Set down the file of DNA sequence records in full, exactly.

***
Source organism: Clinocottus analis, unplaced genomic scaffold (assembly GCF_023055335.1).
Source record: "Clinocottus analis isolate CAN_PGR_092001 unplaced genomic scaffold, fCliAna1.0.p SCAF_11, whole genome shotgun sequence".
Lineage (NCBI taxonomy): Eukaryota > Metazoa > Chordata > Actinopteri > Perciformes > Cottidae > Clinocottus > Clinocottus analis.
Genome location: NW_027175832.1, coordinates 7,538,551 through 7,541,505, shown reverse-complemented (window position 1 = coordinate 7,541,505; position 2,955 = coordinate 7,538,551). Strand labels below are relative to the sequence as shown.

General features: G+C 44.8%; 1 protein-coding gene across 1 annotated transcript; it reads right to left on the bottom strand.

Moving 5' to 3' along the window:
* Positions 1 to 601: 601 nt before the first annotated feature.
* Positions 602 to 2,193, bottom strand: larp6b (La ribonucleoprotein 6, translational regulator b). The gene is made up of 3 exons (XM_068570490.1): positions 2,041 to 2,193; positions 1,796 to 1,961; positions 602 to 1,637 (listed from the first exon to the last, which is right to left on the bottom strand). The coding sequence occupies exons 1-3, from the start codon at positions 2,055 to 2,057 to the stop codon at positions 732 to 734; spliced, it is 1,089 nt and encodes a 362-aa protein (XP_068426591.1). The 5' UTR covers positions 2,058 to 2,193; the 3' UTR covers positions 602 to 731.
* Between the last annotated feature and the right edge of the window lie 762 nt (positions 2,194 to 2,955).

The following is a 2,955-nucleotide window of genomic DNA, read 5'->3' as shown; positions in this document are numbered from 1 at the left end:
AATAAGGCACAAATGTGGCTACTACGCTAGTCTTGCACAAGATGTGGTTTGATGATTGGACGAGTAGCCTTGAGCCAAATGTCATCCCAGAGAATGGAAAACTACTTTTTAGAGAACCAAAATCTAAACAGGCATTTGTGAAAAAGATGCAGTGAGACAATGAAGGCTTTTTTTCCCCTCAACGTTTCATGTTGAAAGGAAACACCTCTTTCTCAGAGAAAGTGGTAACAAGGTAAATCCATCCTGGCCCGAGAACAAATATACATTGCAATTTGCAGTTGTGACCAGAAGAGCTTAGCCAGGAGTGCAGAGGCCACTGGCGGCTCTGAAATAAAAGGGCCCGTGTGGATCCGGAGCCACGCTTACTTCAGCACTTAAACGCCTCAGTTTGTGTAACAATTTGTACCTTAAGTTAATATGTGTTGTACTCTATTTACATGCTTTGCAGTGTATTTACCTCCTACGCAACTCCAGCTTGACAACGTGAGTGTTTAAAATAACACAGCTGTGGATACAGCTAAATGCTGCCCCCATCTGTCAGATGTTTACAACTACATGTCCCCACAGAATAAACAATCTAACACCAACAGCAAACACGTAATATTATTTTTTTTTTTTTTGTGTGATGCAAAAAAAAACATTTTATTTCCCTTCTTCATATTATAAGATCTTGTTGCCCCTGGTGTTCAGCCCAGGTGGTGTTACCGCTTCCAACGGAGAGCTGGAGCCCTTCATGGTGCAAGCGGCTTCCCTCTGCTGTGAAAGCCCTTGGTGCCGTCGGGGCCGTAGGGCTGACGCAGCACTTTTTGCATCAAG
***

Source organism: Clinocottus analis, unplaced genomic scaffold (assembly GCF_023055335.1).
Source record: "Clinocottus analis isolate CAN_PGR_092001 unplaced genomic scaffold, fCliAna1.0.p SCAF_11, whole genome shotgun sequence".
Lineage (NCBI taxonomy): Eukaryota > Metazoa > Chordata > Actinopteri > Perciformes > Cottidae > Clinocottus > Clinocottus analis.
Genome location: NW_027175832.1, coordinates 7,538,551 through 7,541,505, shown reverse-complemented (window position 1 = coordinate 7,541,505; position 2,955 = coordinate 7,538,551). Strand labels below are relative to the sequence as shown.

General features: G+C 44.8%; 1 protein-coding gene across 1 annotated transcript; it reads right to left on the bottom strand.

Moving 5' to 3' along the window:
* Positions 1 to 601: 601 nt before the first annotated feature.
* Positions 602 to 2,193, bottom strand: larp6b (La ribonucleoprotein 6, translational regulator b). The gene is made up of 3 exons (XM_068570490.1): positions 2,041 to 2,193; positions 1,796 to 1,961; positions 602 to 1,637 (listed from the first exon to the last, which is right to left on the bottom strand). The coding sequence occupies exons 1-3, from the start codon at positions 2,055 to 2,057 to the stop codon at positions 732 to 734; spliced, it is 1,089 nt and encodes a 362-aa protein (XP_068426591.1). The 5' UTR covers positions 2,058 to 2,193; the 3' UTR covers positions 602 to 731.
* Between the last annotated feature and the right edge of the window lie 762 nt (positions 2,194 to 2,955).

The following is a 2,955-nucleotide window of genomic DNA, read 5'->3' as shown; positions in this document are numbered from 1 at the left end:
AATAAGGCACAAATGTGGCTACTACGCTAGTCTTGCACAAGATGTGGTTTGATGATTGGACGAGTAGCCTTGAGCCAAATGTCATCCCAGAGAATGGAAAACTACTTTTTAGAGAACCAAAATCTAAACAGGCATTTGTGAAAAAGATGCAGTGAGACAATGAAGGCTTTTTTTCCCCTCAACGTTTCATGTTGAAAGGAAACACCTCTTTCTCAGAGAAAGTGGTAACAAGGTAAATCCATCCTGGCCCGAGAACAAATATACATTGCAATTTGCAGTTGTGACCAGAAGAGCTTAGCCAGGAGTGCAGAGGCCACTGGCGGCTCTGAAATAAAAGGGCCCGTGTGGATCCGGAGCCACGCTTACTTCAGCACTTAAACGCCTCAGTTTGTGTAACAATTTGTACCTTAAGTTAATATGTGTTGTACTCTATTTACATGCTTTGCAGTGTATTTACCTCCTACGCAACTCCAGCTTGACAACGTGAGTGTTTAAAATAACACAGCTGTGGATACAGCTAAATGCTGCCCCCATCTGTCAGATGTTTACAACTACATGTCCCCACAGAATAAACAATCTAACACCAACAGCAAACACGTAATATTATTTTTTTTTTTTTTGTGTGATGCAAAAAAAAACATTTTATTTCCCTTCTTCATATTATAAGATCTTGTTGCCCCTGGTGTTCAGCCCAGGTGGTGTTACCGCTTCCAACGGAGAGCTGGAGCCCTTCATGGTGCAAGCGGCTTCCCTCTGCTGTGAAAGCCCTTGGTGCCGTCGGGGCCGTAGGGCTGACGCAGCACTTTTTGCATCAAG